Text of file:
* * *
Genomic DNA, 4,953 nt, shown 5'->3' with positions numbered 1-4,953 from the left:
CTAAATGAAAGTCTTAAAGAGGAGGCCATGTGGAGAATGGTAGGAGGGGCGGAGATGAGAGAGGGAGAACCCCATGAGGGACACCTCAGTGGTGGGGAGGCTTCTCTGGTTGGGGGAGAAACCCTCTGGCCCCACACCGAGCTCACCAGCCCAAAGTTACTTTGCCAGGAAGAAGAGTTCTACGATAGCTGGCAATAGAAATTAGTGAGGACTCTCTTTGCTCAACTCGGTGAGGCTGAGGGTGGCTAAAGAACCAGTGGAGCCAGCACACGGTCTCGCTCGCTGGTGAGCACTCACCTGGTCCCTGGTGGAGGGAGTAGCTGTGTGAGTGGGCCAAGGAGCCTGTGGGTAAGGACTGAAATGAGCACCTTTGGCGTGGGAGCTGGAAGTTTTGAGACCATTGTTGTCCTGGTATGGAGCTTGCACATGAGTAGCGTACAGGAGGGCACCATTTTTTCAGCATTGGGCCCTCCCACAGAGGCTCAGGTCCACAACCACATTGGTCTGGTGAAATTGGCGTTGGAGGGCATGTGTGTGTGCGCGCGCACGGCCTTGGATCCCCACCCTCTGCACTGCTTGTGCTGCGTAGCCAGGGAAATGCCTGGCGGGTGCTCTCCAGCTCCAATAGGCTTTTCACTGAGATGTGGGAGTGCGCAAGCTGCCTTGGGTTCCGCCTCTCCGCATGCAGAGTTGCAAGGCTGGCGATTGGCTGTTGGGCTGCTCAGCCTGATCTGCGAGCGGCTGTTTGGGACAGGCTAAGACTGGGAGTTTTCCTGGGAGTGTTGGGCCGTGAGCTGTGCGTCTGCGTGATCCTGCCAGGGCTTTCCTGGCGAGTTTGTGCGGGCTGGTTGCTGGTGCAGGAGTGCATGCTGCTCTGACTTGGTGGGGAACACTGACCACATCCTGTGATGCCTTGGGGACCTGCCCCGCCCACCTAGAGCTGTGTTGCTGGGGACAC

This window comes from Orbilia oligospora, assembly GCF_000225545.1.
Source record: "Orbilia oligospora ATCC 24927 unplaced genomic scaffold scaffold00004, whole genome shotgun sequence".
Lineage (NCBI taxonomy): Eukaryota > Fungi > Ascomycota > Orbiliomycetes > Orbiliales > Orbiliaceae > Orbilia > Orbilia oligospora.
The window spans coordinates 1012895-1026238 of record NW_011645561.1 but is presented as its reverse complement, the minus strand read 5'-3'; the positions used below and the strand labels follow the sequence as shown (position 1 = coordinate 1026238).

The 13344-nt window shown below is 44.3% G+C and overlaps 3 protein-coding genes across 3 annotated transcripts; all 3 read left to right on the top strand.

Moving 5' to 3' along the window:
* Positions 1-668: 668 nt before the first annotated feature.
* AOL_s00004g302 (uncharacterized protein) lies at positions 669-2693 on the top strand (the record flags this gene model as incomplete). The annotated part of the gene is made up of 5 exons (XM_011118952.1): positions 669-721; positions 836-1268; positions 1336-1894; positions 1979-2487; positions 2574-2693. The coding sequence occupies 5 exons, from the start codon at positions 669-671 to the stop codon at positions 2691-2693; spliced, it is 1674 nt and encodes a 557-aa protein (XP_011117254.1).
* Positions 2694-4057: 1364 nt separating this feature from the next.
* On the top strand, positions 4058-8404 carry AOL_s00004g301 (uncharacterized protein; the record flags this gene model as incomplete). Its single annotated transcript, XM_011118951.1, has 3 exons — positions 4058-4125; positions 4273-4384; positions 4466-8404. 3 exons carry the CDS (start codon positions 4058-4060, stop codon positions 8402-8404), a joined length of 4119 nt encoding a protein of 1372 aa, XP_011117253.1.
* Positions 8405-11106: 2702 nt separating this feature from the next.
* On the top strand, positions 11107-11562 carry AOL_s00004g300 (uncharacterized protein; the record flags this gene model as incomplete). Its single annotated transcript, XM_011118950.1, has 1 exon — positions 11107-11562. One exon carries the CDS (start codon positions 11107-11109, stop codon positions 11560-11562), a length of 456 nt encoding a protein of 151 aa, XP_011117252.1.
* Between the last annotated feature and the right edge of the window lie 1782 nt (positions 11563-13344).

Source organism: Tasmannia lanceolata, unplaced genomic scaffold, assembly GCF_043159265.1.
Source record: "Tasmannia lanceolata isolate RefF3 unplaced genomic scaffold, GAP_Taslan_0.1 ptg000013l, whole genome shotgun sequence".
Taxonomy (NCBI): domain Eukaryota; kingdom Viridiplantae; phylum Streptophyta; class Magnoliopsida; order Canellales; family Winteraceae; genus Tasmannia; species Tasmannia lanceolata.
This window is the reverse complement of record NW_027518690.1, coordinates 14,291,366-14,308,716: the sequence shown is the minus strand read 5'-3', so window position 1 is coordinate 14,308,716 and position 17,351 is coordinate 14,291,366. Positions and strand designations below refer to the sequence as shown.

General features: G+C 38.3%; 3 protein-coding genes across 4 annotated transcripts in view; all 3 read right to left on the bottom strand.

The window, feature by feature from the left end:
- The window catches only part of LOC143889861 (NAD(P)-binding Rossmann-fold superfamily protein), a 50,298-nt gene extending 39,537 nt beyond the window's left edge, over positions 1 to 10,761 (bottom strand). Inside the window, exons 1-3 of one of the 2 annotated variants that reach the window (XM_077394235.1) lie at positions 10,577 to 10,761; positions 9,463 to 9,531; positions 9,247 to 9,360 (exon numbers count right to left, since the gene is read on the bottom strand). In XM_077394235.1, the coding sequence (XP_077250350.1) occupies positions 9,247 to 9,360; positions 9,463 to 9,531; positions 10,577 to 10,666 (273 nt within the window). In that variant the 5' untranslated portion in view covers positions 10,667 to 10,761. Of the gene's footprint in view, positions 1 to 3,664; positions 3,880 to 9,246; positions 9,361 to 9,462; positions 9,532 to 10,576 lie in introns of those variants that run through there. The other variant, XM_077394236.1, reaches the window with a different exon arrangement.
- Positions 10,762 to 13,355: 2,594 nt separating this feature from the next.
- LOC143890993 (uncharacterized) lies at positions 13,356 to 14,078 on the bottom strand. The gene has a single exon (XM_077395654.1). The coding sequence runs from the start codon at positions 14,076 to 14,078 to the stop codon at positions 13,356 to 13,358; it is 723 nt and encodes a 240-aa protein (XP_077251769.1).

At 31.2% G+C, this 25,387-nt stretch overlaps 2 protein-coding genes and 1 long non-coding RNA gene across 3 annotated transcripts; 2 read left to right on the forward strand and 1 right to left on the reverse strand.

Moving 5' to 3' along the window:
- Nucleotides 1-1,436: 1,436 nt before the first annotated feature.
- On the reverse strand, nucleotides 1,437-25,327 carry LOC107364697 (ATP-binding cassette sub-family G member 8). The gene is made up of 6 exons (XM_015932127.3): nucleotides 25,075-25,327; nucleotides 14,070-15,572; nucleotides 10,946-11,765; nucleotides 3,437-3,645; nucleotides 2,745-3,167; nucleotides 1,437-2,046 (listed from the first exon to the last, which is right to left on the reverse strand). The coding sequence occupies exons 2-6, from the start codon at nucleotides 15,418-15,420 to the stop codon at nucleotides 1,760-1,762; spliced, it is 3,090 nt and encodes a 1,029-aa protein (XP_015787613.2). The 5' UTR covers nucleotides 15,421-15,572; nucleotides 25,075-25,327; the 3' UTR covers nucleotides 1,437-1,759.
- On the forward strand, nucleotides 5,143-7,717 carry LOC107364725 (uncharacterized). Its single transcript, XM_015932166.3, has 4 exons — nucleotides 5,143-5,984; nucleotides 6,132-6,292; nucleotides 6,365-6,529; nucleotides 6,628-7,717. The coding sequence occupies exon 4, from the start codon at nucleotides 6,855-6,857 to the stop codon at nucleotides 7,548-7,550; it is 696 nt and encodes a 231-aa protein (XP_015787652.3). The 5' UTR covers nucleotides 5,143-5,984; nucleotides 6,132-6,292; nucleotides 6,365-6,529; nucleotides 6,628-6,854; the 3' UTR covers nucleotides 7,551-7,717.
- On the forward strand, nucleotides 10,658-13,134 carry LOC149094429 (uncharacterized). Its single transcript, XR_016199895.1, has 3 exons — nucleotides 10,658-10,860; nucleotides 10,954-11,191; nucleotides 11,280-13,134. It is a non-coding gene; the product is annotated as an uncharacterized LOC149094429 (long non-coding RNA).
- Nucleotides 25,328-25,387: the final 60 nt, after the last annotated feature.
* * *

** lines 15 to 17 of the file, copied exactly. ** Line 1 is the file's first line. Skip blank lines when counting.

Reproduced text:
* Between the last annotated feature and the right edge of the window lie 1782 nt (positions 11563-13344).

Source organism: Tasmannia lanceolata, unplaced genomic scaffold, assembly GCF_043159265.1.
Source record: "Tasmannia lanceolata isolate RefF3 unplaced genomic scaffold, GAP_Taslan_0.1 ptg000013l, whole genome shotgun sequence".